2010 Medal Comments


Sites were nominated by members and nonmembers through the Best of Digital Design entry site, self-nominated via the same site, and from the digital judging teams.

i. CNN, News Web Site (CNN.com)

CNN.com’s redesign helped defined online journalism last year, experimenting with new and creative approaches to storytelling. The site makes excellent use of space – both above the scroll and below – with clear, effective columns using good hierarchy. It does a beautiful job of combining both important news and political coverage with our desire for the geeky and the playful and, of course, gossip. The site is one of the few with an outstanding mix of video, text and photos used in a way that doesn’t feel out of touch.

ii. CNN, News App (CNN for iPad)

The CNN iPad app takes a cue from CNN.com, where a simple, grid-based structure drives its architecture and provides the user a simple, yet in-depth experience. But the iPad app takes it one step further. CNN didn’t rework a website as much as they considered the tablet as a new form. Gone are multiple menus and widgets. Under the hood, the developers worked hard at creating a rich experience for the typical Web 2.0 user with a broad use of multimedia, an easy capacity to share stories and multiple ways of viewing content.

iii. The Globe and Mail

This site’s design extends from the sophisticated, color-coded navigation users interact with to the strong, simple information architecture that underlies the entire site. The visual brand is always evident, even though each content sections’ front page manages to feel unique. The home page and section fronts are deliberate but not rigid, adapting well to the news of the day. The overall presentation feels modern, and it emphasizes the use of excellent typographic hierarchy. The attention to detail is so good that even the site map is useful.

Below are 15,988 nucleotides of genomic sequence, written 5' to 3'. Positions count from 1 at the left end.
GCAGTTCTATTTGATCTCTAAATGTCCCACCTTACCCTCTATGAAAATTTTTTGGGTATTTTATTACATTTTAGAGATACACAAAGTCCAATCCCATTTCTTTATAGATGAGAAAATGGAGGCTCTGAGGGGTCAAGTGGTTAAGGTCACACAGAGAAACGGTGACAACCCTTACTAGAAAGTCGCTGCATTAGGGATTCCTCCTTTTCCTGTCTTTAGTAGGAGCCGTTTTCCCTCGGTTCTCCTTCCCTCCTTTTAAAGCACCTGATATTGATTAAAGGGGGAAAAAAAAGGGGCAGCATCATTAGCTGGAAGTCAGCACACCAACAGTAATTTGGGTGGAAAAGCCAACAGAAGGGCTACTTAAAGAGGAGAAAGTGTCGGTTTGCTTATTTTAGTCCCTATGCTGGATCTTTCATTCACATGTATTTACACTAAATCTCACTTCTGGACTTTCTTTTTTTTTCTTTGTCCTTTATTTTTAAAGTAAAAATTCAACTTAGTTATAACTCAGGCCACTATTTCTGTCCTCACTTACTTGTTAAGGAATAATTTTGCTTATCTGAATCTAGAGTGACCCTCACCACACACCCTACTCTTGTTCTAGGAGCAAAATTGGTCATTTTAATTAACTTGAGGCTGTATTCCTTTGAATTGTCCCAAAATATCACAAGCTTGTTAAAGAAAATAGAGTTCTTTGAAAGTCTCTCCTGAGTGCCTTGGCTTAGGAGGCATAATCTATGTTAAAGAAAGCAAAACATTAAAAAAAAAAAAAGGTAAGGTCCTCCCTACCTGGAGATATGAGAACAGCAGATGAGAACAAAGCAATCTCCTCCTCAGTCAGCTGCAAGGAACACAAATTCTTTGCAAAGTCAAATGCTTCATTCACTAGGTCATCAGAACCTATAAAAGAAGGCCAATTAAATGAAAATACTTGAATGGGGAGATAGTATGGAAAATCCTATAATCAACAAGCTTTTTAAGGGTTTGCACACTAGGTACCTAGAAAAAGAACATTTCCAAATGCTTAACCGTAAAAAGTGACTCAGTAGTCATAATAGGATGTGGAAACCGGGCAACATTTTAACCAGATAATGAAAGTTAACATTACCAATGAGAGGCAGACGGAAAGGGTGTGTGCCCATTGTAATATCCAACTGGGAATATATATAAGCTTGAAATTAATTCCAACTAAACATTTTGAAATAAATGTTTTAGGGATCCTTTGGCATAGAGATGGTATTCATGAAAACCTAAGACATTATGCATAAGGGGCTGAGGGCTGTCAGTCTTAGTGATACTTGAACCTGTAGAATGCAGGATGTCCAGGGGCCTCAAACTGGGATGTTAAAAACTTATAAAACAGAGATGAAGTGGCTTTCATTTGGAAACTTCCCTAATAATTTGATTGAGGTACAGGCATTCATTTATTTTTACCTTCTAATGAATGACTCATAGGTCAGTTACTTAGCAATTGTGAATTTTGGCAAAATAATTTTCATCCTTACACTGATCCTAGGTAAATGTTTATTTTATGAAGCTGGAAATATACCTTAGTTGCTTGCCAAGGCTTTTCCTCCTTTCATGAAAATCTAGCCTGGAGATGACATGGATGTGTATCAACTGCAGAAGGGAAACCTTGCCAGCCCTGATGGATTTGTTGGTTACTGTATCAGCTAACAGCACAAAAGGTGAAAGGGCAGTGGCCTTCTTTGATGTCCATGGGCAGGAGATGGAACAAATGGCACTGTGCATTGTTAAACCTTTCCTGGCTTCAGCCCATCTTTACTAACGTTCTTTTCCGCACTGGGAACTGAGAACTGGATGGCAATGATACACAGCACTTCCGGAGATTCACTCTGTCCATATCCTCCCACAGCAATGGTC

iv. The Guardian, Mobile App

The Guardian’s iPhone app utilizes its space effectively yet beautifully. Its stylized, color-coded sections are simple, but effective. The navigation makes perfect sense in this mobile form where space is at a premium. The Guardian iPhone app also showcases multimedia and galleries, giving these mediums space and relevancy in a way that other phone-based apps don’t even bother to approach.

v. NPR, NPR for iPad

This iPad app does more than just share National Public Radio’s news content, it transforms the experience of listening to news. Now users can program their own newscast, picking from NPR programs, and not restricted to a single day. This is much more than time-shifting —— it’s medium bending. NPR (and BottleRocket) worked with Apple’s user interface guidelines creating an app that is fairly intuitive and has advanced features. There are few visual ornamentations or typographical flourishes, but the app is still attractive and fun to use.




The New York Times, Haiti Earthquake Coverage